Has The Significance Of Nationalism Been Exaggerated In Explaining The Choice Of One Language Over Another In The Process Of Language Standardisation Notes
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Has the significance of nationalism been exaggerated in explaining the choice of one language over another in the process of language standardisation?
The significance of nationalism in preferring one language for standardisation has not been exaggerated. With the exception of Zimmer and Gellner, few historians of nationalism do not even credit it as a significant factor. Instead, having a chosen language in common is possibly a prerequisite, and sometimes even a cause for a burgeoning nationalist movement. Language standardisation arises for a number of different reasons outside of nationalism, such as an absolutist ruler attempting to increase the efficiency of his control, or the people on the peripheries adopting the predominant language of the centre for better economic prospects. In addition, nationalistic separatist sentiments actually contribute to a retardation of standardisation, or a delaying of the choice, for example in the Basque region of Spain. 'Nationalisation' is a concept that many have struggled to define, the term being harnessed by different peoples in different circumstances across the globe. At its simplest, it is an ideological social movement that focuses on the nation. Very few historians attribute the preference of one language over another for standardisation to nationalism, and those that do are not so hyperbolic as to be accused of exaggeration. Weber notes that after the French Revolution, "French (language) came in and spread by newspaper and barracks even more than school"1 and explains that knowing Parisian French became a matter of pride. However such elevated language was only to be used on formal occasions2 so the patois dialect continued unabated and standardisation was not achieved until after the First World War. Weber notes this incidentally however, not arguing that nationalism consciously chose to attempt to standardise French. At most, he sees standardisation as a byproduct of the post-revolutionary nationalist sentiments. Such an assessment is neither outrageous nor an exaggeration, and leaves leeway for the possibility that French would've standardised even without nationalism. Zimmer goes further than Weber with the French case, arguing that "at the centre of the (French) nationalising programme was language instruction"3. However, he concedes that the process, begun in 1870, had not achieved success even by 1914, when one French soldier from the South was shot as a spy for being unable to speak French. Zimmer does not exaggerate the overall role of nationalisation in the choice of language standardisation since he does not unquestioningly extend this assessment to nationalism worldwide. Also, he concedes that there were other motives for the people of France to learn the bourgeois language. Members of the periphery saw French as a means of "social mobility" and came to realise that "their own language was synonymous with poverty, a symbol of ignorance"4, since they were unable to prosper in the capital with their regional dialects. Gellner is one of the few other historians who more palpably argues that nationalism advances linguistic standardisation. He writes, "We can interpret nationalism as a basically linguistic movement"5. However he is mistaken in his assertion. The example of Polish nationalism, which embraces not only Polish speakers but also the peasants who predominantly spoke Lithuanian or Ukrainian, and the Jews who spoke 1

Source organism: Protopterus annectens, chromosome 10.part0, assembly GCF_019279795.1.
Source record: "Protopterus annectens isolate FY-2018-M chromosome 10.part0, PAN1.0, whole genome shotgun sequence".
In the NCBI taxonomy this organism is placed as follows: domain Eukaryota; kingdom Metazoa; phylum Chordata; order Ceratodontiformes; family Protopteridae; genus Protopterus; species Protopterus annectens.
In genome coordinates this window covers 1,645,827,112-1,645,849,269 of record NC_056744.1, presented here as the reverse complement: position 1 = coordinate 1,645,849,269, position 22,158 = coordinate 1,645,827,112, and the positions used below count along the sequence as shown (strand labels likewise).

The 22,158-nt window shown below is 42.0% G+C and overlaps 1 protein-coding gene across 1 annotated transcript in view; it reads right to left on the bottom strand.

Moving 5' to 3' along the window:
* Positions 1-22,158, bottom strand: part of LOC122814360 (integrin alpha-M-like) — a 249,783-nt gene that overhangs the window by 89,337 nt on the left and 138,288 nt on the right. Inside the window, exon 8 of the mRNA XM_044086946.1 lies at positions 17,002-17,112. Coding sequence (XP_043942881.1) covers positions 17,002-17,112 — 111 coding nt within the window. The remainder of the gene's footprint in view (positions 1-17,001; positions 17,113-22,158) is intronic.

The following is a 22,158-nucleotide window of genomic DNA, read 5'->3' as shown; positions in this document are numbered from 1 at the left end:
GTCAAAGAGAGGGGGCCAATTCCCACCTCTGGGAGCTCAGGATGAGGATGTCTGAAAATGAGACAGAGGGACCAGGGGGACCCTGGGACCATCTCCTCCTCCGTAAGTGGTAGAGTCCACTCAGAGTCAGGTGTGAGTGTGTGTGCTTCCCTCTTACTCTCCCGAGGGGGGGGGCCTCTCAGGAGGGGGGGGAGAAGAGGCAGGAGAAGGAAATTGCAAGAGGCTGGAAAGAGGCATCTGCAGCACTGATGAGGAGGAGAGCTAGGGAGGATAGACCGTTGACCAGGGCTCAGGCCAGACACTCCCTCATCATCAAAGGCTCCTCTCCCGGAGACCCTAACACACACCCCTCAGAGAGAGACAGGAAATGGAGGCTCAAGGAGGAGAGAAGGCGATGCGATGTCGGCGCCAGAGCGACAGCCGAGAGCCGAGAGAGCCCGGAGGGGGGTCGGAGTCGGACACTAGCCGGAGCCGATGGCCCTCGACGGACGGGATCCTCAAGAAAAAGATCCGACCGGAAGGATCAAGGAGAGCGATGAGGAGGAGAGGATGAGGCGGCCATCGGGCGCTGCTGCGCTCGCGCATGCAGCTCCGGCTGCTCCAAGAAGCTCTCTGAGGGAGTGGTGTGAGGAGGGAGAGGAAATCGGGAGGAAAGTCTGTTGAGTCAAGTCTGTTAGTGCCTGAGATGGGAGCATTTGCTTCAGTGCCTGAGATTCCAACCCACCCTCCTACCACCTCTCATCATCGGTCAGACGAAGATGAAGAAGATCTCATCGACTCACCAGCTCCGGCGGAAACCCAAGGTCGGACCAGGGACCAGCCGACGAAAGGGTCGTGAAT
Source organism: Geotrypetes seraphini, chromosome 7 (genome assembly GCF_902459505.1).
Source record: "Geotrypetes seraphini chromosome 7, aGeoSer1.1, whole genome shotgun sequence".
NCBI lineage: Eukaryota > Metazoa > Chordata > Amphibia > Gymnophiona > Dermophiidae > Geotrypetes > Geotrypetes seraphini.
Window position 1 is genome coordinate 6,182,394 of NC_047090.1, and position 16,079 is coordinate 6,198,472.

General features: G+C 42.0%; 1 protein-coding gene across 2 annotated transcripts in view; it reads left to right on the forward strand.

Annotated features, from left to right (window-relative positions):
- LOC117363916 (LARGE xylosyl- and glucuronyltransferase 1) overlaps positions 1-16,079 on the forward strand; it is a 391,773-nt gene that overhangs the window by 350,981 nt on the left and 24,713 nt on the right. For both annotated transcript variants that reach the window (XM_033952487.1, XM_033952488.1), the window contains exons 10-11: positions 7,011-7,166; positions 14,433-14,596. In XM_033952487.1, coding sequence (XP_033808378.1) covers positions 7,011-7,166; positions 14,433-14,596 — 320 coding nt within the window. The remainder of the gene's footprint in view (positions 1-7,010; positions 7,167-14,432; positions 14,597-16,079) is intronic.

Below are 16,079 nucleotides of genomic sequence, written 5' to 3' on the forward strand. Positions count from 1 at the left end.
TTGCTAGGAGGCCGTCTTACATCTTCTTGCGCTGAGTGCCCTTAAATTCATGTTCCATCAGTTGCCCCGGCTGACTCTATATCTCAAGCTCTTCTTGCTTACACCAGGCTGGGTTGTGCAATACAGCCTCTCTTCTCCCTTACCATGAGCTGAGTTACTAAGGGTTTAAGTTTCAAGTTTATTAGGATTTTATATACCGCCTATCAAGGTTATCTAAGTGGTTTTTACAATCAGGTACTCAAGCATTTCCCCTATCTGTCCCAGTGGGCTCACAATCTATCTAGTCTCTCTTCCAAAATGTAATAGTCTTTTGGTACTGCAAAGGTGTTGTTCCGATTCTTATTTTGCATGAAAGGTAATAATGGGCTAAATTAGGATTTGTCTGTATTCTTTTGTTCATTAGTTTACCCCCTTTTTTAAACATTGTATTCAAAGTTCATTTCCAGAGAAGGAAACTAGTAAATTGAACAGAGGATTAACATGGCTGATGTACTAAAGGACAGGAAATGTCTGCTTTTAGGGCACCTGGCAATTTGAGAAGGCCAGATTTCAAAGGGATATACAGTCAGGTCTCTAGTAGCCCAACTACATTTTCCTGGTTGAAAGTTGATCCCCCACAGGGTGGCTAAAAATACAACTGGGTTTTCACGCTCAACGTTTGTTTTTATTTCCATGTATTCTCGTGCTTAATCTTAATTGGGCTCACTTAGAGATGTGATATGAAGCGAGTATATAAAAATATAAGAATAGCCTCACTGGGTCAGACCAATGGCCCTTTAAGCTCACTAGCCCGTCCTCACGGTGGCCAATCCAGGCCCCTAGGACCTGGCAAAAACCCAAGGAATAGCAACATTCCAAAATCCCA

Peasants into Frenchmen, Eugen Weber, p.84 Ibid, p.87 3 Nationalism in Europe, 1890-1940, Oliver Zimmer, p.31 4 Ibid, p.32 5 Theories of Nationalism, Anthony D Smith, p.143 2
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